How Can a Dual Alcohol and Cocaine Addiction Affect Your Cardiovascular System?

Even combining cocaine and alcohol one time greatly increases your blood pressure and heart rate, increasing your risk of experiencing cardiac arrest, a stroke, or even death. Maintaining a poly-substance addiction to alcohol and cocaine can yield a multitude of acute and chronic effects on a user\’s cardiovascular health. Overall, the effects of mixing alcohol and cocaine wreak havoc on your heart and blood vessels. In the short-term horizon, users experience increased vasoconstriction, which may lead to acute hypertension, blood clotting, and coronary spasms. Beyond the aforementioned, the short-term effects on a user\’s heart include but are not limited to, arrhythmias, myocardial infarction, vessel deteriorations, and thrombosis. The long-term effects of alcohol and cocaine consumption can lead to chronic ailments such as atherosclerosis, coronary artery diseases, and even cardiomyopathy. 

The Effects of Cocaine and Alcohol Consumption

Because cocaine is considered a stimulant, whereas alcohol is a depressant, the effects felt by using cocaine and alcohol differ greatly. No matter what your route of administration may be, cocaine produces an intense, short-lived high. Smaller amounts of cocaine typically make the user experience euphoria, heightened alertness and energy levels, increased talkativeness, a decreased appetite, restlessness, and, in some cases, anxiety and paranoia. Larger amounts of cocaine usage may lead to violent behavior, psychosis, panic attacks, and tremors.

On the other hand, the effects of alcohol are inclusive of a loss of motor coordination, slowed reflexes and speech, reduced inhibitions, increased sleepiness, and in some cases memory loss. Additionally, the effects of cocaine mask the effects of alcohol, causing users to consume more alcohol than they typically would. The effects of cocaine wear off much quicker than the effects of alcohol. Due to this, many people experience blackouts and even respiratory depression produced by the distorted amount of alcohol consumed.

The Dangers of Mixing Cocaine and Alcohol

When consumed together, cocaine and alcohol create a deadly byproduct in your liver called cocaethylene. This byproduct is more harmful than if you were to consume alcohol and cocaine separately. Simultaneous usage of alcohol and cocaine greatly increases a user\’s levels of cocaine in their blood, leading to pronounced and prolonged cardiovascular consequences. The usage of cocaine and alcohol together create a wide variety of short-term and long-term health complications. Some of which are irreversible and last a lifetime.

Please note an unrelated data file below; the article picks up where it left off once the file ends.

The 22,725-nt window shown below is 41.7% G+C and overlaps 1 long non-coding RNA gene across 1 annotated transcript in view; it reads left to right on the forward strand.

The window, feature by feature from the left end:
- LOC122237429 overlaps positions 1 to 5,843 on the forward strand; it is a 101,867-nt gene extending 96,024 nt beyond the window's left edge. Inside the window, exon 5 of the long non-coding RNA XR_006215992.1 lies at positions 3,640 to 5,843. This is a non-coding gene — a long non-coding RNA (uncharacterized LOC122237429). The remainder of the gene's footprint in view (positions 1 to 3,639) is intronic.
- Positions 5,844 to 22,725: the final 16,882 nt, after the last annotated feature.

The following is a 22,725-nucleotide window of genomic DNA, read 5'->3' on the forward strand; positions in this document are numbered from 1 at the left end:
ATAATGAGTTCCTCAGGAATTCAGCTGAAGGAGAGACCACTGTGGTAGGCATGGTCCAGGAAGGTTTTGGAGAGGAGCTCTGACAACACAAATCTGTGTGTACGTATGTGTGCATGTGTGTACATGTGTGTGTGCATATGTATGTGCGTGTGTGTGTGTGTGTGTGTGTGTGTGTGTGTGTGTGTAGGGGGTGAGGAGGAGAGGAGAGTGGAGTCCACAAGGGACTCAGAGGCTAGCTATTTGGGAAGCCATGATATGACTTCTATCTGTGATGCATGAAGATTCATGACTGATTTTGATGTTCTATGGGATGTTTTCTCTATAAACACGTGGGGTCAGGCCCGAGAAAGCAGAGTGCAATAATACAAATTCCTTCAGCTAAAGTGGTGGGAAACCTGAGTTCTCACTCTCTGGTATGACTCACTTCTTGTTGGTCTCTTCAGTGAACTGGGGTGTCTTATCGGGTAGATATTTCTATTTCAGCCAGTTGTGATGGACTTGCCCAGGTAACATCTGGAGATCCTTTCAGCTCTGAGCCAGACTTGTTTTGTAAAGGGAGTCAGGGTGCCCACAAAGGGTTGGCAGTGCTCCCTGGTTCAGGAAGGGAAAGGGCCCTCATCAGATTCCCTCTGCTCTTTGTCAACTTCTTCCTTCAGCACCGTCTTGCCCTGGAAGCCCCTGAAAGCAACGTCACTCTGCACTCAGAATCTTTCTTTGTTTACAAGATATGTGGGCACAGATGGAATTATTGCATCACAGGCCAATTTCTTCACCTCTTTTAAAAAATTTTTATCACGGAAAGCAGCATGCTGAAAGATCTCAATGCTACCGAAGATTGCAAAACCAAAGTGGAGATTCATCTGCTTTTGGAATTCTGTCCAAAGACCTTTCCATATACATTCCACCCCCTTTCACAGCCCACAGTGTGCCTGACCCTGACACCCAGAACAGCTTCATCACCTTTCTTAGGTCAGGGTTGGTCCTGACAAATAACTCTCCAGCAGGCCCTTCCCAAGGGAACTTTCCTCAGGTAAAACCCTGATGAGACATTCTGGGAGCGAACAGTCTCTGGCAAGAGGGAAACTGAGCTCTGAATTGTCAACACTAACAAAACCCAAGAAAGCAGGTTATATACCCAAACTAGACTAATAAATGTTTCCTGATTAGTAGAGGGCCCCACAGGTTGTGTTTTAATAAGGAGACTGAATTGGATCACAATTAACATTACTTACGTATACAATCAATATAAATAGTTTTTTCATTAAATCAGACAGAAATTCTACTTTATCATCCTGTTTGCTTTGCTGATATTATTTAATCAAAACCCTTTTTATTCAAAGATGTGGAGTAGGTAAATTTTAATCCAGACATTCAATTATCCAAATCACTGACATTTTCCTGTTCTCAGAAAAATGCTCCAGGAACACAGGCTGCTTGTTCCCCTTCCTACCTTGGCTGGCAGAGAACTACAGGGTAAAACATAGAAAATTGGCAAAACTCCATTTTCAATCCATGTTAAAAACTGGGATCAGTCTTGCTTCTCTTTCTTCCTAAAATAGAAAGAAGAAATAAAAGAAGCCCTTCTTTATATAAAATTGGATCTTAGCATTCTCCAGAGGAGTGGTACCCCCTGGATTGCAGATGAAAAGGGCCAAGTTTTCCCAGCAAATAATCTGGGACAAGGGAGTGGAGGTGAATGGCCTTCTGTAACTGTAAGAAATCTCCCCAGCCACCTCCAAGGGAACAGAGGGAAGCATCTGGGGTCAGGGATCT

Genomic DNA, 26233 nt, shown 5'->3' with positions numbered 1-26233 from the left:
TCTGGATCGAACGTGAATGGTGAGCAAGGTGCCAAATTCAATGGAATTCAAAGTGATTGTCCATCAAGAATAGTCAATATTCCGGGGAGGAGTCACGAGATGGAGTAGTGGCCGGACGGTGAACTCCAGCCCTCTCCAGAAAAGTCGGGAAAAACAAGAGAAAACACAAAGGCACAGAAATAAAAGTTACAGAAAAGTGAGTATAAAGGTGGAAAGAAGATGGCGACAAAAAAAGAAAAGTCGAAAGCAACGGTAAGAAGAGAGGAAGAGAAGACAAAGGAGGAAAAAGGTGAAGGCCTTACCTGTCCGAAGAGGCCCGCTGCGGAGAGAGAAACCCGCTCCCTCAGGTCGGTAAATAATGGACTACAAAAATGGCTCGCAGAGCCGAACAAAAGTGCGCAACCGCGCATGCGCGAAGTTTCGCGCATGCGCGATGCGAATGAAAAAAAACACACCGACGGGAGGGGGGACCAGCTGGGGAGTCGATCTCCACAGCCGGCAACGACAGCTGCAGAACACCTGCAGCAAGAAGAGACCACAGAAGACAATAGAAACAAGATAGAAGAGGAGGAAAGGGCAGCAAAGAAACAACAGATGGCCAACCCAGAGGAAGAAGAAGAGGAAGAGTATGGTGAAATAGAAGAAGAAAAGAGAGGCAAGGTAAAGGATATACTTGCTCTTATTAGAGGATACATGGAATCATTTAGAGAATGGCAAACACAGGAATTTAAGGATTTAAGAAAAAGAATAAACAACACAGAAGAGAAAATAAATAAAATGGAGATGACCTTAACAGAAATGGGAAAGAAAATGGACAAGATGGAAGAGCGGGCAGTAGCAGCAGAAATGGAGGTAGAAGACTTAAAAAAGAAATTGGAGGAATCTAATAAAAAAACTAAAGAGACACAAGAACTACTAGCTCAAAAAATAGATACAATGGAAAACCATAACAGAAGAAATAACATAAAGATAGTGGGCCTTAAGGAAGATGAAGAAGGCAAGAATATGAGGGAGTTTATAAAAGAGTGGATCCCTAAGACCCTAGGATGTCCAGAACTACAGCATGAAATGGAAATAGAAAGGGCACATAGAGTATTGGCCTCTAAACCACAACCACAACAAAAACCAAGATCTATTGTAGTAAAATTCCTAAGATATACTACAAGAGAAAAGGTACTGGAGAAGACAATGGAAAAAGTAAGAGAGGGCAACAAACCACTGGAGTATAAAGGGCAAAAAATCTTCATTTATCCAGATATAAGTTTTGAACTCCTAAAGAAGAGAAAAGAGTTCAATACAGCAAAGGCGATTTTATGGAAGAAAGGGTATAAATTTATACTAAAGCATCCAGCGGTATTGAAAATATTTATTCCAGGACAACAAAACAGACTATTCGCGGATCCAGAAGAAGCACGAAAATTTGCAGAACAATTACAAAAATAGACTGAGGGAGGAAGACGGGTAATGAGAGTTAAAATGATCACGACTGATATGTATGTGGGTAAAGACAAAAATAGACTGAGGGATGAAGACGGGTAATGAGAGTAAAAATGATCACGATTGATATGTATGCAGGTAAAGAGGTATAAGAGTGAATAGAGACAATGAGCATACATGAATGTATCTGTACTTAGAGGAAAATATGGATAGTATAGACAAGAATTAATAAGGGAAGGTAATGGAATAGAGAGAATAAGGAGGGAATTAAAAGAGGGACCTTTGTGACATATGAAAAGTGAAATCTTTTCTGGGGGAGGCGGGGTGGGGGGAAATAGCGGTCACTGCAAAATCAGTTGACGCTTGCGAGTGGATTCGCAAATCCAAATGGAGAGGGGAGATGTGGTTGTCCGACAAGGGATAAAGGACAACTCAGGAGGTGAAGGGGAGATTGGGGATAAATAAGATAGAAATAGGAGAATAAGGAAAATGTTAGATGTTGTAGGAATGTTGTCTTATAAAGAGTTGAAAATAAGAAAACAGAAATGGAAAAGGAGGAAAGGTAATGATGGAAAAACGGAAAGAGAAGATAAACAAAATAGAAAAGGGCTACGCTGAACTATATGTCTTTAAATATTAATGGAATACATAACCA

The possible short-term side effects of mixing cocaine and alcohol include:

  • High blood pressure
  • Heart palpitations and an increased heart rate
  • Cognitive impairment and lowered inhibitions
  • The urge to consume more alcohol or cocaine
  • Loss of coordination
  • Difficulty breathing
  • Death

Though the short-term effects of alcohol and cocaine abuse are very apparent and life-threatening, the long-term health effects are typically more pronounced and can lead to different chronic cardiovascular diseases, which could change your quality of life forever.


Additionally, mixing cocaine and alcohol is significantly toxic to your liver. Cocaethylene has been known to stay in your liver more than three times longer than either drug alone, has a toxicity level approximately 30% higher than either substance alone, and increases the potential for liver damage. Cocaethylene produces an increased level of perceived effects of both alcohol and cocaine. By blocking the reuptake of dopamine, this increases the probability that a user will continue to abuse both alcohol and cocaine. The half-life of cocaethylene is much greater than cocaine alone, meaning it is eliminated from your body at a much slower rate than cocaine alone. Over a prolonged period of time, this substance has been known to cause or potentiate many mental health disorders such as depression, anxiety, and a number of different personality disorders.

Are You or a Loved One Addicted to Cocaine and Alcohol?

Individuals that habitually combine alcohol and cocaine are at serious risk for dozens of life-threatening health complications. A poly-substance addiction to alcohol and cocaine is not able to be maintained for long before the serious health consequences begin to manifest within your body. That being said, it is never too late to get find support. Ready to get started living a healthy, fulfilling life? Our friendly counselors are more than happy to help and are available 24 hours a day. Call 833-610-1174. You\’re not in this alone.

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